34th-annual dinner and auction raises more than $350,000 for groups that 'make our world a better place'

How many lobsters does it take to raise nearly $4 million?

About 32,000 pounds' worth, as it turns out — all cooked and served by volunteers from the Lake Oswego Rotary Club and the Lakewood Center for the Arts over the past 34 years at their annual Lobster Feed and Charity Auction.

On Saturday night, the two organizations were at it again, drawing a record 640 diners to a huge tent erected outside the Lakewood Center. There they dined on fresh Maine lobsters, butter clams from the Puget Sound, corn on the cob, coleslaw and more.

And when they were done, they participated in live and silent auctions that helped raise more than $350,000 for the Rotary Foundation, the Lakewood Center and a variety of other community organizations. Included in that total: more than $57,000 from a special paddle raise to support Framework International, a nonprofit that builds schools in Africa, and other education-related projects.

"The proceeds of this auction will change lives, and it demonstrates how much we care, how willing we are to help others, and that we believe strongly that we can make a positive impact here and beyond," says Rotary Club President Bill Baars. "And we had a great time doing it!"

Lakewood Executive Director Andrew Edwards says the Lobster Feed and Charity Auction is "an amazing and productive friendship/partnership" between the Rotary Club and the Lakewood Center. Scott Havens and Skip O'Neill represented the organizations by serving as co-chairs for this year's event.

"The Lobster Feed was an amazing party, as it has been for 34 years," Havens said. "Thanks so much to our sponsors, the 640 patrons and our many volunteers from Lakewood and Rotary. Creating a tent space and delivering 640 meals is a challenge, but our group has been doing it for years. It is THE event that kicks off the summer for me, and for many."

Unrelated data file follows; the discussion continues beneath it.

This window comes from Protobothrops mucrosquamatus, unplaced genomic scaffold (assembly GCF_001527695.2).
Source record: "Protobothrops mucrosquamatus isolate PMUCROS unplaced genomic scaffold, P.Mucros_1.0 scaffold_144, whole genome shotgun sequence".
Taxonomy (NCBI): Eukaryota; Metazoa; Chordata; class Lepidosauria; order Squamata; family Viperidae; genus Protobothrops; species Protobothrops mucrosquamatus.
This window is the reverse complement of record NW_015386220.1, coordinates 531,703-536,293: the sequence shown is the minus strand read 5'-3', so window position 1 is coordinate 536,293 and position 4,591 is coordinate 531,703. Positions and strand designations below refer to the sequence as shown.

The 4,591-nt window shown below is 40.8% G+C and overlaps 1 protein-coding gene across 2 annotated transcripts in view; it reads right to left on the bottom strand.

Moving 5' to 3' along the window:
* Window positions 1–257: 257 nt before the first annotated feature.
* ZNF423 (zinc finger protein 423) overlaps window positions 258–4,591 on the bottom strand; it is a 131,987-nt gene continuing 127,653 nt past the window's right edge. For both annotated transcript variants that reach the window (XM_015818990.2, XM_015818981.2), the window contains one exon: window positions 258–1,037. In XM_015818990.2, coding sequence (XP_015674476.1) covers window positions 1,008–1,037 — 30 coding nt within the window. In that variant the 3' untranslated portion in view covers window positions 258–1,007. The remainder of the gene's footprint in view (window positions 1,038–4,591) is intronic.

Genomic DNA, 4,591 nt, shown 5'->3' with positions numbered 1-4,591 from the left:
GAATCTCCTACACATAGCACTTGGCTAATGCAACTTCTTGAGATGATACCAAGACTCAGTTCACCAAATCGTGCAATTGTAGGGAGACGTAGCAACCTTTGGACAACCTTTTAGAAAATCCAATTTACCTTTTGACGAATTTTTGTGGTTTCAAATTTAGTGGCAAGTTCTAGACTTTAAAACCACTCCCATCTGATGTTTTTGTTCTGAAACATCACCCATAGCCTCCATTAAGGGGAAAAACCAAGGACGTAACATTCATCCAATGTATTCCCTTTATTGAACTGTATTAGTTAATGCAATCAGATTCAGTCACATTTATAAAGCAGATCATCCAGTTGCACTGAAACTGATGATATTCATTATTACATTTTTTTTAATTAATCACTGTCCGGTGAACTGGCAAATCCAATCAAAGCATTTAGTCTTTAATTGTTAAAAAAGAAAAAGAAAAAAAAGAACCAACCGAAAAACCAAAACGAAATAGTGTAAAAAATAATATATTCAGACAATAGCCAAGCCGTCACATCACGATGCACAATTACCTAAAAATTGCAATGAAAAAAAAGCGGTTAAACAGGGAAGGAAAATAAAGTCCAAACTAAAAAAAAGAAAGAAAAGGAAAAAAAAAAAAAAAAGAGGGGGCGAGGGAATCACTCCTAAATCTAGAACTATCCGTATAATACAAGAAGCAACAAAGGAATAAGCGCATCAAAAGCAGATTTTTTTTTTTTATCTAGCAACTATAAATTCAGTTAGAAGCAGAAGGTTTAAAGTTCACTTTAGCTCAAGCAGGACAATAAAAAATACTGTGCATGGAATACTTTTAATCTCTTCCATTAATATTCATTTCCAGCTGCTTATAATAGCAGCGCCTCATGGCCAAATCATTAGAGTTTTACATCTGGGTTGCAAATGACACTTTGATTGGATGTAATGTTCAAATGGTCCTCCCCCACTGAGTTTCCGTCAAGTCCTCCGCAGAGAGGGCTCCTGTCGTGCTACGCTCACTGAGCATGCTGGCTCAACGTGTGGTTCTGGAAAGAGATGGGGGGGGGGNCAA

None of the evening's festivities would have been possible without an army of volunteers, who were everywhere in the days leading up to the Lobster Feed — selling hats, tickets and sponsorships; coordinating, training and securing volunteers; purchasing supplies, food and wine; and donating items for gift baskets that were part of a festive silent auction and elaborate packages for a live auction.

Dozens more worked behind the scenes on Saturday to prepare and serve the food — led by head chefs Wade Byers and Dave Riback, who supervised a massive barbecue piled high with 2,200 pounds of charcoal — and still more hung out afterward to compost organic waste and recycle the rest.

"The Lobster Feed and Charity Auction is a signature event for the community, and it is a testament to the hard work and partnership of the Lake Oswego Rotary Club and Lakewood Center for the Arts that the event was so successful," says Baars, who is also director of the Lake Oswego Public Library. "It was a wonderful evening, and the generosity of the participants was a message about our shared values and our efforts to make our community — and our world — a better place."

— Gary M. Stein

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